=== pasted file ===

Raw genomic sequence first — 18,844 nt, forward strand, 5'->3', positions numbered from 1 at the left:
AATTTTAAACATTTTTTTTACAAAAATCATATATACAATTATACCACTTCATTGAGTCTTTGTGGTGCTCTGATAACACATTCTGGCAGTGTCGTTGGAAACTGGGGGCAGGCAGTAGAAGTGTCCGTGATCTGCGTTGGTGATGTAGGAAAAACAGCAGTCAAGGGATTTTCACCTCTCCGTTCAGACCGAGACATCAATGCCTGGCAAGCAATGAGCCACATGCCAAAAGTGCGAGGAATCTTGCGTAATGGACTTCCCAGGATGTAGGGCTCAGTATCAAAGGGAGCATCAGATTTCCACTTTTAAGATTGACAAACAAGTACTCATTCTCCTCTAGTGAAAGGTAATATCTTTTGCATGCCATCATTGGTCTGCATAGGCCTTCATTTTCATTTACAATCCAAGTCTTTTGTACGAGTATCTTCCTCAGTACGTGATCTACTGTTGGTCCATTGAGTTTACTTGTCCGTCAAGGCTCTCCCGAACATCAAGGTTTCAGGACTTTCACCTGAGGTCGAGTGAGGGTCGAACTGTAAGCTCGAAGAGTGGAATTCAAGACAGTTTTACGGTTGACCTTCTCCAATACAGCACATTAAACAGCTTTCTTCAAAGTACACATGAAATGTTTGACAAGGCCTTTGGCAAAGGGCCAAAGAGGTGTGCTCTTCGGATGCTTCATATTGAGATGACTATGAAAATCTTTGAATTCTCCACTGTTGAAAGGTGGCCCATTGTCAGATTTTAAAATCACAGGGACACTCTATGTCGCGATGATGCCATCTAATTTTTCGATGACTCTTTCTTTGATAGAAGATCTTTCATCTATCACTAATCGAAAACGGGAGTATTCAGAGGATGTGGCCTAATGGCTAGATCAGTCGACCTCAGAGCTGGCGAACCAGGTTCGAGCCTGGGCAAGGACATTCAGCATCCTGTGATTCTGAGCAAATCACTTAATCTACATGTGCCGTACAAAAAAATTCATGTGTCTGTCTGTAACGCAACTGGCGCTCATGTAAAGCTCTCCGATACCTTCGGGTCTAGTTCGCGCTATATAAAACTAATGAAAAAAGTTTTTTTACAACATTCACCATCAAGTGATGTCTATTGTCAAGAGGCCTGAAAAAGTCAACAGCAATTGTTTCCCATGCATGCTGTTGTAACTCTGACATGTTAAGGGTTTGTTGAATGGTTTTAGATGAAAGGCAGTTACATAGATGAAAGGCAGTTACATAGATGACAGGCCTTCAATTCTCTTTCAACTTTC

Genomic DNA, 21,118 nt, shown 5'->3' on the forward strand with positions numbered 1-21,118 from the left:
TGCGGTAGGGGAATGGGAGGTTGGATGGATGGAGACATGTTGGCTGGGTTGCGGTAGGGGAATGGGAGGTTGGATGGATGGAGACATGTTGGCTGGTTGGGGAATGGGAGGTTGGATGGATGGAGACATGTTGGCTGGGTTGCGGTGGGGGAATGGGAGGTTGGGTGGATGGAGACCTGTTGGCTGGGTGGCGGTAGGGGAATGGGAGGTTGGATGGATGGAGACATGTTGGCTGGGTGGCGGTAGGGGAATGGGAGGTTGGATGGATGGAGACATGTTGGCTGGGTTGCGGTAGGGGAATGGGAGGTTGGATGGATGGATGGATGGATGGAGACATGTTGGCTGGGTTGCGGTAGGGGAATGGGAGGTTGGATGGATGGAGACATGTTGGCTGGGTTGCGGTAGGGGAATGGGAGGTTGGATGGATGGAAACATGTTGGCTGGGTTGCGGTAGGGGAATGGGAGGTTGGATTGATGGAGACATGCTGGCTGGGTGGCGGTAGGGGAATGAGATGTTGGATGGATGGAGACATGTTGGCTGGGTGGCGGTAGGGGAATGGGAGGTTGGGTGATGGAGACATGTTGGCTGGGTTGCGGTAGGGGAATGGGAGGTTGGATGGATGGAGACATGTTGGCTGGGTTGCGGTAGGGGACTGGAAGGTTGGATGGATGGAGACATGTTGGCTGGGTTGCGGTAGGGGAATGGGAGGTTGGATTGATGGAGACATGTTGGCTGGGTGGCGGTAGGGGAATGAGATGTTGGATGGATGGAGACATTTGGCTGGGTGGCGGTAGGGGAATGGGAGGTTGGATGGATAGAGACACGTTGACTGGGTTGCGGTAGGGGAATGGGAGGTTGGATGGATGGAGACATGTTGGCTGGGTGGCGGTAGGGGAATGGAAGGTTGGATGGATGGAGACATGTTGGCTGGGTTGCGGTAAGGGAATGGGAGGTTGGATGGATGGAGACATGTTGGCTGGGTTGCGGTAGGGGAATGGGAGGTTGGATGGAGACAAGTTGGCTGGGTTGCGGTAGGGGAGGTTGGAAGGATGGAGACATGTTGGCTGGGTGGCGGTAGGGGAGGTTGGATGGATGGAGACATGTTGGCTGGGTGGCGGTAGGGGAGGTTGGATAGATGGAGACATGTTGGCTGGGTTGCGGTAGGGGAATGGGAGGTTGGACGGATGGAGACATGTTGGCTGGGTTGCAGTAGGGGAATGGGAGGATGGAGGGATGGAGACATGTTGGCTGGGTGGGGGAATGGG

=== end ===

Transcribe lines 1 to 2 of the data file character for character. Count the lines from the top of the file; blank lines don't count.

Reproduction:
Raw genomic sequence first — 18,844 nt, forward strand, 5'->3', positions numbered from 1 at the left:
AATTTTAAACATTTTTTTTACAAAAATCATATATACAATTATACCACTTCATTGAGTCTTTGTGGTGCTCTGATAACACATTCTGGCAGTGTCGTTGGAAACTGGGGGCAGGCAGTAGAAGTGTCCGTGATCTGCGTTGGTGATGTAGGAAAAACAGCAGTCAAGGGATTTTCACCTCTCCGTTCAGACCGAGACATCAATGCCTGGCAAGCAATGAGCCACATGCCAAAAGTGCGAGGAATCTTGCGTAATGGACTTCCCAGGATGTAGGGCTCAGTATCAAAGGGAGCATCAGATTTCCACTTTTAAGATTGACAAACAAGTACTCATTCTCCTCTAGTGAAAGGTAATATCTTTTGCATGCCATCATTGGTCTGCATAGGCCTTCATTTTCATTTACAATCCAAGTCTTTTGTACGAGTATCTTCCTCAGTACGTGATCTACTGTTGGTCCATTGAGTTTACTTGTCCGTCAAGGCTCTCCCGAACATCAAGGTTTCAGGACTTTCACCTGAGGTCGAGTGAGGGTCGAACTGTAAGCTCGAAGAGTGGAATTCAAGACAGTTTTACGGTTGACCTTCTCCAATACAGCACATTAAACAGCTTTCTTCAAAGTACACATGAAATGTTTGACAAGGCCTTTGGCAAAGGGCCAAAGAGGTGTGCTCTTCGGATGCTTCATATTGAGATGACTATGAAAATCTTTGAATTCTCCACTGTTGAAAGGTGGCCCATTGTCAGATTTTAAAATCACAGGGACACTCTATGTCGCGATGATGCCATCTAATTTTTCGATGACTCTTTCTTTGATAGAAGATCTTTCATCTATCACTAATCGAAAACGGGAGTATTCAGAGGATGTGGCCTAATGGCTAGATCAGTCGACCTCAGAGCTGGCGAACCAGGTTCGAGCCTGGGCAAGGACATTCAGCATCCTGTGATTCTGAGCAAATCACTTAATCTACATGTGCCGTACAAAAAAATTCATGTGTCTGTCTGTAACGCAACTGGCGCTCATGTAAAGCTCTCCGATACCTTCGGGTCTAGTTCGCGCTATATAAAACTAATGAAAAAAGTTTTTTTACAACATTCACCATCAAGTGATGTCTATTGTCAAGAGGCCTGAAAAAGTCAACAGCAATTGTTTCCCATGCATGCTGTTGTAACTCTGACATGTTAAGGGTTTGTTGAATGGTTTTAGATGAAAGGCAGTTACATAGATGAAAGGCAGTTACATAGATGACAGGCCTTCAATTCTCTTTCAACTTTC